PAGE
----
$$\begin{aligned} A(x,t):=A(t)e^{xt}=\sum \limits _{n=0}^\infty \, A_n(x)\frac{t^n}{n!}. \end{aligned}$$
(1.2)
The power series of the analytic function A(t) is given by the following expansion:
$$\begin{aligned} A(t)=A_0+\frac{t}{1!}A_1+\frac{t^2}{2!}A_2+\cdots +\frac{t^n}{n!}A_n+\cdots =\sum \limits _{n=0}^\infty A_n \frac{t^n}{n!},\quad A_0 \ne 0, \end{aligned}$$
(1.3)
with \(A_i\,(i=0,1,2,\ldots )\) real coefficients.
Based on appropriate selection for the function A(t), different members belonging to the Appell family can be obtained. These members along with their names, generating functions, series definitions and related numbers are given in Table 1.
Table 1

Certain members belonging to the Appell family

S. no.

Name of the polynomials and related numbers

A(t)

Generating function

Series definition

I.

Bernoulli polynomials and numbers [14]

\(\left( \frac{t}{e^{t}-1}\right)\)

\(\begin{array}{ll} \left( \frac{t}{e^{t}-1}\right) e^{xt}=\sum \nolimits _{n=0}^\infty B_{n}(x)\frac{t^n}{n!}\\ \left( \frac{t}{e^{t}-1}\right) =\sum \nolimits _{ n=0}^\infty B_{n}\frac{t^n}{n!}\\ B_{n}:=B_{n}(0) \end{array}\)

\(B_{n}(x)=\sum \nolimits _{k=0}^n {n \atopwithdelims ()k} B_{k} x^{n-k}\)

II.

Euler polynomials and numbers [14]

\(\left( \frac{2}{e^{t}+1}\right)\)

\(\begin{array}{ll}\left( \frac{2}{e^{t}+1}\right) e^{xt}=\sum \nolimits _{n=0}^\infty E_{n}(x)\frac{t^n}{n!}\\ \frac{2}{e^{t}+1}=\sum \nolimits _{n=0}^{\infty }E_{n}\frac{t^{n}}{n!} \\ E_{n}:= E_{n}(0) \end{array}\)

\(E_{n}(x)=\sum \nolimits _{k=0}^{n}{n\atopwithdelims ()k} {E_{k}}\,x^{n-k}\)

III.

Genocchi polynomials and numbers [13]

\(\left( \frac{2t}{e^{t}+1}\right)\)

\(\begin{array}{ll}\left( \frac{2t}{e^{t}+1}\right) e^{xt}=\sum \nolimits _{n=0}^\infty G_{n}(x)\frac{t^n}{n!}\\ \frac{2t}{e^{t}+1}=\sum \nolimits _{n=0}^{\infty }G_{n}\frac{t^{n}}{n!} \\ G_{n}:=G_n(0) \end{array}\)

\(G_{n}(x)=\sum \nolimits _{k=0}^{n}{n\atopwithdelims ()k}G_k x^{n-k}\)

The Bernoulli, Euler and Genocchi numbers have deep connections with number theory and occur in combinatorics. The Bernoulli numbers enter in many mathematical formulas, such as the Taylor expansion in a neighborhood of the origin of the trigonometric and hyperbolic tangent and cotangent functions and the sums of powers of natural numbers. The Euler numbers are strictly connected with the Bernoulli ones and enter in the Taylor expansion in a neighborhood of the origin of the trigonometric and hyperbolic secant functions. The Genocchi numbers are employed in wide range of applications in number theory, combinatorics, numerical analysis and other fields of applied mathematics. The Genocchi numbers are known to count a large variety of combinatorial objects such as sets of permutations.

In 2013, Subuhi Khan and Raza [3] introduced and studied the 2-iterated Appell polynomials by combining two different sets of Appell polynomials. The 2-iterated Appell polynomials (2IAP) \(A_n^{[2]}(x)\) are defined by means of the following generating function [3, p. 9471(2.5)]:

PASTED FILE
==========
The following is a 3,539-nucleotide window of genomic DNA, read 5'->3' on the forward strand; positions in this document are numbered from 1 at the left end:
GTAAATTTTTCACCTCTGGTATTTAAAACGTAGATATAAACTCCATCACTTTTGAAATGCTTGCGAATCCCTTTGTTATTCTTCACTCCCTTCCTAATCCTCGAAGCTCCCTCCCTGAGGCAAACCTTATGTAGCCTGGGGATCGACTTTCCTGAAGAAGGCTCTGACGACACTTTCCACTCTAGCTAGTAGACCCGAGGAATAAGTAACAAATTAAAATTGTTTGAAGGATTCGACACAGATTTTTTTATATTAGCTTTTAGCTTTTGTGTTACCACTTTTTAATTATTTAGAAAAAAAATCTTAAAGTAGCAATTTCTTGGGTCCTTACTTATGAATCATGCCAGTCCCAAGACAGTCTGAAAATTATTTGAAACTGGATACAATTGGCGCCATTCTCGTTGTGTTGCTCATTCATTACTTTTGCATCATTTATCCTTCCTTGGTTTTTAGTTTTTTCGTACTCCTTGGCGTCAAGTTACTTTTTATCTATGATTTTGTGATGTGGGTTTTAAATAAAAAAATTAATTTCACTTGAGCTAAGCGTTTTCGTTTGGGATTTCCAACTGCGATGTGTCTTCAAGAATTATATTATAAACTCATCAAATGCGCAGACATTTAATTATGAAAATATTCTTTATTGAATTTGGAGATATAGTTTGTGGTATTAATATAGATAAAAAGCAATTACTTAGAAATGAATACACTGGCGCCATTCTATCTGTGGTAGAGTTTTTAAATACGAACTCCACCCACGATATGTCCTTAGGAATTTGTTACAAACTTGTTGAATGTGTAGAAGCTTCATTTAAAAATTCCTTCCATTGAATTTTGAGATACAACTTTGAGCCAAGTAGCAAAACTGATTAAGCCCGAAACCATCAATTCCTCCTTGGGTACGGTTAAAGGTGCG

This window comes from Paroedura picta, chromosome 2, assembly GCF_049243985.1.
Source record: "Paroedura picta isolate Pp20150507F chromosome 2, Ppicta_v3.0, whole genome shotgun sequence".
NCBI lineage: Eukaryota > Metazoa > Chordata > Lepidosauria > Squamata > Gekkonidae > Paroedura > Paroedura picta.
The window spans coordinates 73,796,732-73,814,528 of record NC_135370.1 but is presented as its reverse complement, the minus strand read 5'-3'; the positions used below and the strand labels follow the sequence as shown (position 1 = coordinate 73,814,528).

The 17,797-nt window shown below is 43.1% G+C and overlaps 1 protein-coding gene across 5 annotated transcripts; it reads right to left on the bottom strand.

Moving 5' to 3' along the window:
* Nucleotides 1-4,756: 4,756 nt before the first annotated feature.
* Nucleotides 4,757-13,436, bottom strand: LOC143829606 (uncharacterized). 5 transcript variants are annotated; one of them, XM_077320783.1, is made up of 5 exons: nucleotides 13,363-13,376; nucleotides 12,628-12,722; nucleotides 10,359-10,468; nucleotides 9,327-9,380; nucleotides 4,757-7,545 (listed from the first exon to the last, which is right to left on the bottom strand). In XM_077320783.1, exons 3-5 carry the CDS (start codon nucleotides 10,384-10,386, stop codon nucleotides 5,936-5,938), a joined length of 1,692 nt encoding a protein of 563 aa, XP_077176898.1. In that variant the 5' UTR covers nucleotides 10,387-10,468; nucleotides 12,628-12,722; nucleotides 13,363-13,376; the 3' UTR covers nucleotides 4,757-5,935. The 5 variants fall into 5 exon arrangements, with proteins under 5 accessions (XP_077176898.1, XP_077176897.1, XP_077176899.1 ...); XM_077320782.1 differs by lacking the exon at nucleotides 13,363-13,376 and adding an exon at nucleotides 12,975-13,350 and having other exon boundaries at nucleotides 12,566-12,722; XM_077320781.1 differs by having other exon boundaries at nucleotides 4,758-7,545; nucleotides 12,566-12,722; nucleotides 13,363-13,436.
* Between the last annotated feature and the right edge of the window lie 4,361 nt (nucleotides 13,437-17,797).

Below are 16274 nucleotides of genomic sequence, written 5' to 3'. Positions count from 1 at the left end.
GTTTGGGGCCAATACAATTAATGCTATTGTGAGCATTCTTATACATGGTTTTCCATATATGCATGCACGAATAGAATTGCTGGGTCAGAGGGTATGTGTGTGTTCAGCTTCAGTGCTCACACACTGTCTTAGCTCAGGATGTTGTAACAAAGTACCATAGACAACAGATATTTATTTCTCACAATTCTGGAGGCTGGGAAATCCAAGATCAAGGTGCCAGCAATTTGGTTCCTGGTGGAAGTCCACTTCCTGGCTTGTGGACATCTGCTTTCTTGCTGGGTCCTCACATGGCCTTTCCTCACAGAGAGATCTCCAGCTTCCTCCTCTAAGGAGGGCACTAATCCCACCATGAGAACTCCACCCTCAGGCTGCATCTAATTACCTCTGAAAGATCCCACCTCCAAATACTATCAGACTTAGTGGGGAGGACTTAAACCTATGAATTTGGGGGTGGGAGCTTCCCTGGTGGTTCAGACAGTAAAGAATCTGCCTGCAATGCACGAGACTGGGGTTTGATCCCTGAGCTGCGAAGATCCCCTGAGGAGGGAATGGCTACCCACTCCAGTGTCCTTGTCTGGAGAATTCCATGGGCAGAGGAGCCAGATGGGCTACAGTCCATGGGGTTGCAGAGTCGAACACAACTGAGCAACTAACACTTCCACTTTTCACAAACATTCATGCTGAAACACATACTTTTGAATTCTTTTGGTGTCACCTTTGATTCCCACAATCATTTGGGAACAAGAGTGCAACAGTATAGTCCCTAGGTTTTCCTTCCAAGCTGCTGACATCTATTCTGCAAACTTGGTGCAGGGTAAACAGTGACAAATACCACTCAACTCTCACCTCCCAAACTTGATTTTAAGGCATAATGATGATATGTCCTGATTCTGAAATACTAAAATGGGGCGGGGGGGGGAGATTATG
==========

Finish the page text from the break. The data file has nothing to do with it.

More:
$$\begin{aligned} A(t)\,{\mathcal {G}}(t)\,e^{xt}=\sum _{n=0}^{\infty } A_{n}^{[2]}(x)\frac{t^{n} }{n!}, \end{aligned}$$
(1.4)
where
$$\begin{aligned}&A(t)=\sum \limits _{n=0}^\infty {A}_n \frac{t^n}{n!},\quad A(0)\ne 0, \end{aligned}$$
(1.5)
$$\begin{aligned}&{\mathcal {G}}(t)=\sum \limits _{n=0}^\infty {\mathcal {G}}_n \frac{t^n}{n!},\quad {\mathcal {G}}(0)\ne 0. \end{aligned}$$
(1.6)
There exist sequences of numbers \(\{A_{n}\}_{n\ge 0}\) and \(\{{\mathcal {G}}_{n}\}_{n\ge 0}\), such that the sequence \(A_{n}^{[2]}(x)\) satisfies the following relation:
$$\begin{aligned} A_{n}^{[2]}(x)=A_{0}\,{\mathcal {G}}_{n}(x)+{n \atopwithdelims ()1} A_{1} \,{\mathcal {G}}_{n-1}(x)+{n \atopwithdelims ()2} A_{2}\, {\mathcal {G}}_{n-2}(x)+ \cdots +A_{n}\, {\mathcal {G}}_{0}(x),\quad n=0,1,2,\ldots . \end{aligned}$$
(1.7)
Based on appropriate selection for the functions A(t) and \({\mathcal {G}}(t)\), different members belonging to the family of 2-iterated Appell polynomials are obtained. These members along with their names, generating functions, series definitions and related numbers are given in Table 2.
Table 2

Certain members belonging to the 2-iterated Appell family

S. no.

Name of the hybrid polynomials and related numbers

\(A(t); \,{\mathcal {G}}(t)\)

Generating function

Series definition

I.

Bernoulli–Euler polynomials and numbers

\(\left( \frac{t}{e^{t}-1}\right) ;\,\left( \frac{2}{e^{t}+1}\right)\)

\(\begin{array}{ll}\left( \frac{2t}{e^{2t}-1}\right) e^{xt}=\sum \nolimits _{n=0}^\infty {_B}E_{n}(x)\frac{t^n}{n!}\\ \left( \frac{2t}{e^{2t}-1}\right) =\sum \nolimits _{n=0}^\infty {_B}E_{n}\frac{t^n}{n!}\\ {_B}E_{n}:={_B}E_{n}(0) \end{array}\)

\(\begin{array}{ll} {_B}E_{n}(x)=\sum \nolimits _{k=0}^n {n \atopwithdelims ()k} B_{k} E_{n-k}(x)\\ {_B}E_{n}=\sum \nolimits _{k=0}^n {n \atopwithdelims ()k} B_{k} E_{n-k} \end{array}\)